Presidential Update - May 2020

It feels a little surreal to be writing my final OUSA Presidential Update. When I started out in student government - about four years ago now - I could not have expected the places it would take me (quite literally - as a proud Newfoundlander, I feel grateful to have seen so many parts of Ontario over the past few years); the opportunities and growth it would offer, and the challenges the years would present.


Frankly, I never fathomed that I would one day fill the shoes of Jamie Cleary, then OUSA President and Vice President of the University Students’ Council. Let me be clear - I’m not saying this to create the perception of humbling myself. Rather, I want to dissect some of the imposter syndrome I’ve felt over the past few years - and use my last blog with OUSA to unpack some of that, in hopes of encouraging more women, and people from marginalized groups, to seek positions of leadership. 


Just over a year ago, I was elected to serve as OUSA President for the 2019-2020 year. I was bright-eyed, keen to prioritize advocacy related to gender-based violence prevention and post-secondary access barriers facing marginalized populations. But even amidst my on-paper achievements, I doubted I could do this post justice.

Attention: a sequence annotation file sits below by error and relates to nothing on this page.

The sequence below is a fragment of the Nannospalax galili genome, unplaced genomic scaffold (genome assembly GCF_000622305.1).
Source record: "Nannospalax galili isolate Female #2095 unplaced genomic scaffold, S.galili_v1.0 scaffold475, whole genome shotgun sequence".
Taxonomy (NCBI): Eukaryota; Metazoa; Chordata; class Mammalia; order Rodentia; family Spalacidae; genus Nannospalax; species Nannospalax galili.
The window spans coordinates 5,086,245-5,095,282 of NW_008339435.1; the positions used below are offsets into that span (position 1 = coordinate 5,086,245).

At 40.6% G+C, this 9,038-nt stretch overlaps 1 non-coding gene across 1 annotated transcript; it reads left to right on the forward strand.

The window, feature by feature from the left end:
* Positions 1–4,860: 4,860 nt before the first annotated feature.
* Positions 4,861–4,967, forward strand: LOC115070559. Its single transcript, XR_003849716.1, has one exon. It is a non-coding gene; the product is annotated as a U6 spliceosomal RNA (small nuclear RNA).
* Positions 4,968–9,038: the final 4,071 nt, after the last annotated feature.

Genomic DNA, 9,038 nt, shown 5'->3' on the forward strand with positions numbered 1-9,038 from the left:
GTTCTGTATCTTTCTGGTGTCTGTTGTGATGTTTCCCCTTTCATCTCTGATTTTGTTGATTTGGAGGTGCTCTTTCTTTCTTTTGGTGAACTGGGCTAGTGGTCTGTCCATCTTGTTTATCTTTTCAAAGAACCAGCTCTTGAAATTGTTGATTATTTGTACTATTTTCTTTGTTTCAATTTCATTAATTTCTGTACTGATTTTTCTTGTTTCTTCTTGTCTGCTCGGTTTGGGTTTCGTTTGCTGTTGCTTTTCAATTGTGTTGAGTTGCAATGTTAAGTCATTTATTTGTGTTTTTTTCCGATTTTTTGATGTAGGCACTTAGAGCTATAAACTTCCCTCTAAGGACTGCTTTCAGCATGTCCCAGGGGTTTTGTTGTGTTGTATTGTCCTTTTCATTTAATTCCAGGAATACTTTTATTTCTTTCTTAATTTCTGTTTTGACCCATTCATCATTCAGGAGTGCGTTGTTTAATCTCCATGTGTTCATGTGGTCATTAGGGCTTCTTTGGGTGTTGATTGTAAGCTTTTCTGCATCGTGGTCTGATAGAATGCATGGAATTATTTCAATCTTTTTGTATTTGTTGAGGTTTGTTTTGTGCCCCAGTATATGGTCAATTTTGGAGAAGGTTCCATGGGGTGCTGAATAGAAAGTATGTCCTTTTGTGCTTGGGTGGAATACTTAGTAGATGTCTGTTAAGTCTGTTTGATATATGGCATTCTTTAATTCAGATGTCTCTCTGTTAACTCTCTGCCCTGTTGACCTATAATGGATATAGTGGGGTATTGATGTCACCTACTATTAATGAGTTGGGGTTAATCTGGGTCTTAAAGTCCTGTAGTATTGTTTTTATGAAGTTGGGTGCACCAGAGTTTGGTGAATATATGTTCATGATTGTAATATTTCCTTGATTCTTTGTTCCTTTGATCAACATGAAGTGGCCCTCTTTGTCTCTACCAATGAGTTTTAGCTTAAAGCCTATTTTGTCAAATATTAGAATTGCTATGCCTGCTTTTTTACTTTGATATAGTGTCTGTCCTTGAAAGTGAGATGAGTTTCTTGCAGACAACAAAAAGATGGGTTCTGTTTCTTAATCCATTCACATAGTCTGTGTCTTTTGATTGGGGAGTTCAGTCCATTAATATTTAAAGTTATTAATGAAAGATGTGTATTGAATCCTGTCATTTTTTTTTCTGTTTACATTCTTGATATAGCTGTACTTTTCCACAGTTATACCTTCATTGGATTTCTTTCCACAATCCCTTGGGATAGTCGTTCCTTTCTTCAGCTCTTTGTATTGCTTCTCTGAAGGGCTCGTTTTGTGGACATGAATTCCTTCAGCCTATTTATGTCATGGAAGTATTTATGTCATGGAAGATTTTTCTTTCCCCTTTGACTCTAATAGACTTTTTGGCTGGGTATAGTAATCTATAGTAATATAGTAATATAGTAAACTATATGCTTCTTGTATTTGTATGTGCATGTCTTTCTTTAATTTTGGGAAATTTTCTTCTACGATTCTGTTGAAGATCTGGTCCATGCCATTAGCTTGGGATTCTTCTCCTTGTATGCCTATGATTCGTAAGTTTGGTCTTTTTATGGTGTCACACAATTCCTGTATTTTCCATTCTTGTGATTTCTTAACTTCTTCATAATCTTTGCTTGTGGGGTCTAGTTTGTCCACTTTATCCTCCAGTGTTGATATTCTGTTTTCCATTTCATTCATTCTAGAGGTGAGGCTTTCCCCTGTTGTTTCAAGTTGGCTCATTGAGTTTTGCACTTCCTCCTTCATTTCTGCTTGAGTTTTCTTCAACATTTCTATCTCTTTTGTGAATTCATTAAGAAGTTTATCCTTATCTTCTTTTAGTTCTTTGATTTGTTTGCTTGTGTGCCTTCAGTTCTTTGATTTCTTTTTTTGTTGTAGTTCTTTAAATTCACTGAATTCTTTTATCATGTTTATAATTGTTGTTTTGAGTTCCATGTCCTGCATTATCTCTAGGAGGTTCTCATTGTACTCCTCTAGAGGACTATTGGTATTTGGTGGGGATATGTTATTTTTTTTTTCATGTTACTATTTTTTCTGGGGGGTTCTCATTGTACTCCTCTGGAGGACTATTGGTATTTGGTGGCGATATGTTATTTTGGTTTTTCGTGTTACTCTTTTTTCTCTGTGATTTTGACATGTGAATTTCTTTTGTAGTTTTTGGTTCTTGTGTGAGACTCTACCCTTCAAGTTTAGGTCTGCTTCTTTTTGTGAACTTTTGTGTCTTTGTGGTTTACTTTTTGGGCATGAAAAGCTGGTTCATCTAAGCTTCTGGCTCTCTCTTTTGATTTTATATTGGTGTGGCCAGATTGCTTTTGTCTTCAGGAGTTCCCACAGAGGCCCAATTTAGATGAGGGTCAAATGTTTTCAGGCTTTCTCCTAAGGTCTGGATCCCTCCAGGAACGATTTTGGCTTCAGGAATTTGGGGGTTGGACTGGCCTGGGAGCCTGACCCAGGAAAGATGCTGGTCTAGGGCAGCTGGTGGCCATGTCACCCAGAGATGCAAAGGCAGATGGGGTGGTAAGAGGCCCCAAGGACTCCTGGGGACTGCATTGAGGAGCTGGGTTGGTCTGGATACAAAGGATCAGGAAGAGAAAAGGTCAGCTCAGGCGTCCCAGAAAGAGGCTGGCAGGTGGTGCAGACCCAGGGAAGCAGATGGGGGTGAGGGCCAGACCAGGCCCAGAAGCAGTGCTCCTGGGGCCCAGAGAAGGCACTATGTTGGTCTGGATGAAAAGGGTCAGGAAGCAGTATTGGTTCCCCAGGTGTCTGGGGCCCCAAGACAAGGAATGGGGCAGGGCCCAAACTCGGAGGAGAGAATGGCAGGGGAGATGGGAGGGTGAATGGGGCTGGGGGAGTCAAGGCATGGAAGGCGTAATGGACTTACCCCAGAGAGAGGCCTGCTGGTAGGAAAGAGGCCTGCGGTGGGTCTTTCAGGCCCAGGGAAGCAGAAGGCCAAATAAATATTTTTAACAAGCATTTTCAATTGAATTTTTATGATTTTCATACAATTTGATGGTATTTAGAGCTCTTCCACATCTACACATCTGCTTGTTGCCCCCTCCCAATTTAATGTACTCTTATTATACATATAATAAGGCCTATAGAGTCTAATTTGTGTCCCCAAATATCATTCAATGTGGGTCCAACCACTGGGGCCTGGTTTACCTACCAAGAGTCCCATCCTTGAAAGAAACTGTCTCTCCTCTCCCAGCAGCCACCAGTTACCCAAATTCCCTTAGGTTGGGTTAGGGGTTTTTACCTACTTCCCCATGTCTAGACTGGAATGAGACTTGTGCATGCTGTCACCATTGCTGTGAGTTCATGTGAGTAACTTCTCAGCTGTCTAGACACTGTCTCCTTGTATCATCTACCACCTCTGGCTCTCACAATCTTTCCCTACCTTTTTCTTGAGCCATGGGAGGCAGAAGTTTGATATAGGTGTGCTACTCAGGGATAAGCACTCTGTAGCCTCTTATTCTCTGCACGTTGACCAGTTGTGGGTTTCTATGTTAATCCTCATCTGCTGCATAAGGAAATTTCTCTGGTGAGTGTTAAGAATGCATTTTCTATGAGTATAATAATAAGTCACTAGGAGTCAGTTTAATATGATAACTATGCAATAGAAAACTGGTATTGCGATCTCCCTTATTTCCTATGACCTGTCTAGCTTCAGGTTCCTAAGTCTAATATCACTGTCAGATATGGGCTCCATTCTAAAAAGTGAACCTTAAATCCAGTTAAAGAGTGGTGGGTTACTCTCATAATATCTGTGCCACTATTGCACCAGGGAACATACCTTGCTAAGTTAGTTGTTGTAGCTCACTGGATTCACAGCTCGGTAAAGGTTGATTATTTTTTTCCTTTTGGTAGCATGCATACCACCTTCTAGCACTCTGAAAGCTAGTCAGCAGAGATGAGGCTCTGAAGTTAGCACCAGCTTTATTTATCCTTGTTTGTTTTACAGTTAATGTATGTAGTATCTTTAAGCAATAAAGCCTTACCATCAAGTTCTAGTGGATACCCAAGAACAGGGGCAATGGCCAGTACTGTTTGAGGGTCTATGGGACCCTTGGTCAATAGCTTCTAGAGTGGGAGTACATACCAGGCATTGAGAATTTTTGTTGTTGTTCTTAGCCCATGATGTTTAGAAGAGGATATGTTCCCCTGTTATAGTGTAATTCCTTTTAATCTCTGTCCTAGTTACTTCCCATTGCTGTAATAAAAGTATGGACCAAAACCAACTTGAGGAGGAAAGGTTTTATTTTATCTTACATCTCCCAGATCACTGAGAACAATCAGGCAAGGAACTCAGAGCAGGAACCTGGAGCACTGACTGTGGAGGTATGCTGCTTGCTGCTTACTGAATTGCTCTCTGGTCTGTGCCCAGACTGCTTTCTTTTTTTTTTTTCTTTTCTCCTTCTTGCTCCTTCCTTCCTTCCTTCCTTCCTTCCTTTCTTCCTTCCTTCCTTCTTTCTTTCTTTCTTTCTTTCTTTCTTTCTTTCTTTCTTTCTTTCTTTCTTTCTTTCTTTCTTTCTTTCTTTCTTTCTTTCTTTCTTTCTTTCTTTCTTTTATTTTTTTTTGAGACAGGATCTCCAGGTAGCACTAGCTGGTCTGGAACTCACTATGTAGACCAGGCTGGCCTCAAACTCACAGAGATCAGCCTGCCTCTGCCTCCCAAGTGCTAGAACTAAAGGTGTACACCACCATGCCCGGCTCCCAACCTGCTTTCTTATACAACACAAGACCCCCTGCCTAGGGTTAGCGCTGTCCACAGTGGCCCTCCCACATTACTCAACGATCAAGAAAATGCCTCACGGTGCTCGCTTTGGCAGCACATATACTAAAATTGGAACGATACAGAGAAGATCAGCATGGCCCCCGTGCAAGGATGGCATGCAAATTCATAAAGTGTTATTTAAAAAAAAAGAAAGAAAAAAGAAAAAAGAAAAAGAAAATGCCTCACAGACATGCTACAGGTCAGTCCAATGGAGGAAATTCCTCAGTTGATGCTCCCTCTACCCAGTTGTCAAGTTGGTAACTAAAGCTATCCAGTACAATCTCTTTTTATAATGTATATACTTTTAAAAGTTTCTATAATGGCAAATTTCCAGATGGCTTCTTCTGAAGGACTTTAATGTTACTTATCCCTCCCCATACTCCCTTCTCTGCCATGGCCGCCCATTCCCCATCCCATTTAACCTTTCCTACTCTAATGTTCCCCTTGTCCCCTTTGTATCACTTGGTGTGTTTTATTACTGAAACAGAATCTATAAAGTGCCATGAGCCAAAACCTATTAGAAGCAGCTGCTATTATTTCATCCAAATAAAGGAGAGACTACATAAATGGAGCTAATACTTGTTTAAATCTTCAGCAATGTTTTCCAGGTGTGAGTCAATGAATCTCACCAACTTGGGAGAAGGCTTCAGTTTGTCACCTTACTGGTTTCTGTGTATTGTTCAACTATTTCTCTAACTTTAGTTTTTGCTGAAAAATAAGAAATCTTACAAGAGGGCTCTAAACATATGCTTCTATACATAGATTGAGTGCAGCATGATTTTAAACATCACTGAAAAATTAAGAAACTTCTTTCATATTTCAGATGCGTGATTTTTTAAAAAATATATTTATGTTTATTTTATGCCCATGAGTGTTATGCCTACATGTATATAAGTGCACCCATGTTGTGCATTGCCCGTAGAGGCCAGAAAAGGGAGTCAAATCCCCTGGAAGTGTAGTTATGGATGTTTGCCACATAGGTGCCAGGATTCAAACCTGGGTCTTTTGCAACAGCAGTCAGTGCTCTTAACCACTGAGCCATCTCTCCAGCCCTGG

This insecurity and anxiety plagued me for many of the beginning months of my term. It was only once I fully embraced confidence in my capacities that I was able to lead our team and organization to success. If I had not embraced my leadership style - one that tends to dream big, strive for perfection, work collaboratively, take initiative and embed my values in all my work - I would not have been able to lead OUSA in a way that I am genuinely proud of.


I am proud of the numerous government submissions OUSA completed this year and the government consultations we participated in (earlier this month we contributed to a roundtable with the Minister of Colleges and Universities on how to support students through the COVID-19 global pandemic  and submitted our recommendations to the Jobs and Economic Recovery committee); our successful General Assemblies; our annual Student Advocacy Conference where we met with over 60 Members of Provincial Parliament (MPPs); our release of the second iteration of the In It Together publication and the In It Together reception at Queen’s Park; the 1000 individual letters we helped students write to voice how the OSAP changes impacted them; the numerous open letters we coordinated and published to all levels of government; the changes we made as a Board of Directors to ensure the organization’s stability while navigating the Student Choice Initiative; the many policy papers we released (check out our new publications this month here); the relationships we built with government and MPPs; and our response to COVID-19, which included working collaboratively with student alliances and groups across the province and country to successfully advocate for better financial assistance programs for students.